New Book Chronicles Technion's Transformative Influence on Israel and the World

As the Technion-Israel Institute of Technology continues to make headlines, many have asked how a small Israeli university became the powerhouse that has had a $60 billion impact on the Israeli economy, transforming it from one focused on agriculture to one based on high-tech.

Technion Nation, by Amnon Frenkel and Shlomo Maital, senior research fellows at the Technion’s Samuel Neiman Institute for Advanced Studies in Science and Technology, tells how Technion scientists have given the world discoveries leading to treatments for cancer and Alzheimer’s and countless innovations that enrich the lives of people everywhere – winning Nobel Prizes along the way.

Technion Nation
Technion Nation chronicles the Technion's impact on Israel's economy


In the book’s forward, Israeli President Shimon Peres says, “It was lucky the Technion was founded prior to the establishment of the State of Israel, helping us prepare for the future.”

Indeed, the book traces the history of the university from the laying of its cornerstone in 1912 to the present day, when its influence around the world continues to grow.  The past year has been an exciting time for the Technion. Highlights have included a Nobel Prize in Chemistry for Prof. Dan Shechtman (for his discovery of a previously unknown form of matter), and a partnership between the Technion and Cornell University being selected as the winner of a competition to design and build a new applied science educational institution in New York City. The Technion-Cornell Innovation Institute (TCII), considered to be the heart of this initiative, is part of Cornell NYC Tech, the overall campus that Cornell University is responsible for building on Roosevelt Island.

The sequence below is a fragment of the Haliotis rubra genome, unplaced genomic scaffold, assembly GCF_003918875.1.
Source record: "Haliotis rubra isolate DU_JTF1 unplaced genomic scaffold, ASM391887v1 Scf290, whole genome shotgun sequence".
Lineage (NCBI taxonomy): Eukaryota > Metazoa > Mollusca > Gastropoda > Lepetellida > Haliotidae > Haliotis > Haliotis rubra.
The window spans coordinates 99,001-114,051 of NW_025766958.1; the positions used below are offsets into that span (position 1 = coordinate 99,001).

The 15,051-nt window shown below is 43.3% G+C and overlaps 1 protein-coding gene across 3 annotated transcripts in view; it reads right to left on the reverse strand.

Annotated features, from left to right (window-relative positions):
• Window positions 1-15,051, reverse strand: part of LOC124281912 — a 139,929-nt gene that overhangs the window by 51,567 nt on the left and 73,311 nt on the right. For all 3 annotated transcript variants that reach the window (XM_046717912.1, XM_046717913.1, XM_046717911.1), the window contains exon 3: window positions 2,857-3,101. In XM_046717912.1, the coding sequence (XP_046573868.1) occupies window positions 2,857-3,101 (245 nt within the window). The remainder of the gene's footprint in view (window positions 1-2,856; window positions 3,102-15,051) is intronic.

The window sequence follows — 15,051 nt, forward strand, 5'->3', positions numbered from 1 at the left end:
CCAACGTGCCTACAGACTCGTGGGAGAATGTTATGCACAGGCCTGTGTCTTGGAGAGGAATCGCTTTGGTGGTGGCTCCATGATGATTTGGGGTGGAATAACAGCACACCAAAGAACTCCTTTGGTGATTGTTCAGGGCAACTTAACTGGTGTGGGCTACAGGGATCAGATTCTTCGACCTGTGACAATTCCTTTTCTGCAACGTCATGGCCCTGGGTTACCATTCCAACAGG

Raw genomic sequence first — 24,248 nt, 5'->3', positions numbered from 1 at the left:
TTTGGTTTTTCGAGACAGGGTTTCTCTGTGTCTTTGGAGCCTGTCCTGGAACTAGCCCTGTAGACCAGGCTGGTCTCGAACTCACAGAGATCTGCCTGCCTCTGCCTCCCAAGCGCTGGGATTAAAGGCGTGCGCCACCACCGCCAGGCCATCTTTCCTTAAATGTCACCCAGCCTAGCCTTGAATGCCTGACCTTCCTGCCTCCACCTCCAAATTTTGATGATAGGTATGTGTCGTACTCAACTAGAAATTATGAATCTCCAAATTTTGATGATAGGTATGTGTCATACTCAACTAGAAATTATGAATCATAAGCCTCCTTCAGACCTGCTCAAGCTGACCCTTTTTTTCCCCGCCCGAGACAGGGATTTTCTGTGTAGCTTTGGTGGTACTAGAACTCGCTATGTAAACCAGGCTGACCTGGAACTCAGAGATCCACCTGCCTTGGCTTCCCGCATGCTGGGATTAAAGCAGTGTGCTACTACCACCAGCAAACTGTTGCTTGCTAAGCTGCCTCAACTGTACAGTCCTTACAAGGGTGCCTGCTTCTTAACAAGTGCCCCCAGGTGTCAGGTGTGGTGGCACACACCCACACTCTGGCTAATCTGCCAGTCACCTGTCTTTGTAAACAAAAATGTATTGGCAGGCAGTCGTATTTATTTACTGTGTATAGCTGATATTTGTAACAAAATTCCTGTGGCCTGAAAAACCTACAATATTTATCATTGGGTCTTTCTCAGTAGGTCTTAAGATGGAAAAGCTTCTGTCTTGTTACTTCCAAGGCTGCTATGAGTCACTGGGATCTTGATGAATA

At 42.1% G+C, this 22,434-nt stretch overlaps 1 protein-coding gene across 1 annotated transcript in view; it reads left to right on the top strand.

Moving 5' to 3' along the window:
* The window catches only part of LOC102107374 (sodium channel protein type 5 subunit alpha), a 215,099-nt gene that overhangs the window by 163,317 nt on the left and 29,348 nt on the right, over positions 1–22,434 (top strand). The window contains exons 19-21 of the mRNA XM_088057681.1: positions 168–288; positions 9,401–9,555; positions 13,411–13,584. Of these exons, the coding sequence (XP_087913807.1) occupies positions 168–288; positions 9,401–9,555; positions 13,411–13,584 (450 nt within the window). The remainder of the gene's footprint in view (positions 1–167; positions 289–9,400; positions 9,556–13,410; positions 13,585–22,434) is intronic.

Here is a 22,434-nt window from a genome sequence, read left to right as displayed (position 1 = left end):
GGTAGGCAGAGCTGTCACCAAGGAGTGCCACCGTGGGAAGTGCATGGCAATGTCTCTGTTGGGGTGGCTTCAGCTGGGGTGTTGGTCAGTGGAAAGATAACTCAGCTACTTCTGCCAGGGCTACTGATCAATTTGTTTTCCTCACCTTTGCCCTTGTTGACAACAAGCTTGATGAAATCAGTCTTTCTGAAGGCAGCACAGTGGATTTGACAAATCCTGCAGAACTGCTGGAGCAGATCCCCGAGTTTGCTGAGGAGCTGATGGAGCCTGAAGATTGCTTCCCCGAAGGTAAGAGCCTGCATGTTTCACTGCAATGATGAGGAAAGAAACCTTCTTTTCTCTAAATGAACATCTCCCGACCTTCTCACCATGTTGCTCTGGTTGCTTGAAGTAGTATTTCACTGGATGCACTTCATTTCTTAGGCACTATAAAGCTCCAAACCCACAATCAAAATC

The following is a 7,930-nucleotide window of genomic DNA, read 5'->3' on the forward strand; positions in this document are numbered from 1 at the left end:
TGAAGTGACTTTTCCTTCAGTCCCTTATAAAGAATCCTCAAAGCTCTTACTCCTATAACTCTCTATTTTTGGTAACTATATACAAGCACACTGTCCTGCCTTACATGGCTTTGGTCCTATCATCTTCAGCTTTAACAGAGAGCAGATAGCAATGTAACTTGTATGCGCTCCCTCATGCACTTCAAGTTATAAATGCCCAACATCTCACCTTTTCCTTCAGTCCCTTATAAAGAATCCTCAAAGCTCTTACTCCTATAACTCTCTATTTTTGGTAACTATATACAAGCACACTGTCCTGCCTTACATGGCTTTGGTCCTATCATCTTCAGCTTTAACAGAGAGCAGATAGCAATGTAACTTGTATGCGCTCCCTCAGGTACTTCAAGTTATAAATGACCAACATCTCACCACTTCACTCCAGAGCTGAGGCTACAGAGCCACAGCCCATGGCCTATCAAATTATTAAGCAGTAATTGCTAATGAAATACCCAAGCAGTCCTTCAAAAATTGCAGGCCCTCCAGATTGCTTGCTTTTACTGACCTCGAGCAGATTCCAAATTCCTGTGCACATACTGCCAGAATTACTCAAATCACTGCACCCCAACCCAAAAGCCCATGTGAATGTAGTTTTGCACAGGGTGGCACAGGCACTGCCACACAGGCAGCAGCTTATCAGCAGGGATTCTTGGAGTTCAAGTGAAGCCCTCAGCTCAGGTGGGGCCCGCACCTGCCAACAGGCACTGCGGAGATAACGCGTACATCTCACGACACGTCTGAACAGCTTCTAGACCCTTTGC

Also discussed in the book are the many startup companies that emanate from Technion researchers and alumni, and facts that include:

  • More than two-thirds of the Israeli companies traded on the tech-heavy NASDAQ stock exchange have Technion alumni as founders or senior managers.
  • There are more firms from Israel listed on the NASDAQ than from France, Germany and the UK combined.
  • 17 percent of Technion graduates work in high-tech startups – three times the general rate.

To view a promotional video about Technion Nation, click here:

The Technion-Israel Institute of Technology is a major source of the innovation and brainpower that drives the Israeli economy, and a key to Israel’s renown as the world’s “Start-Up Nation.” Its three Nobel Prize winners exemplify academic excellence. Technion people, ideas and inventions make immeasurable contributions to the world including life-saving medicine, sustainable energy, computer science, water conservation and nanotechnology.

 American Technion Society (ATS) donors provide critical support for the Technion—more than $1.7 billion since its inception in 1940. Based in New York City, the ATS and its network of chapters across the U.S. provide funds for scholarships, fellowships, faculty recruitment and chairs, research, buildings, laboratories, classrooms and dormitories, and more.



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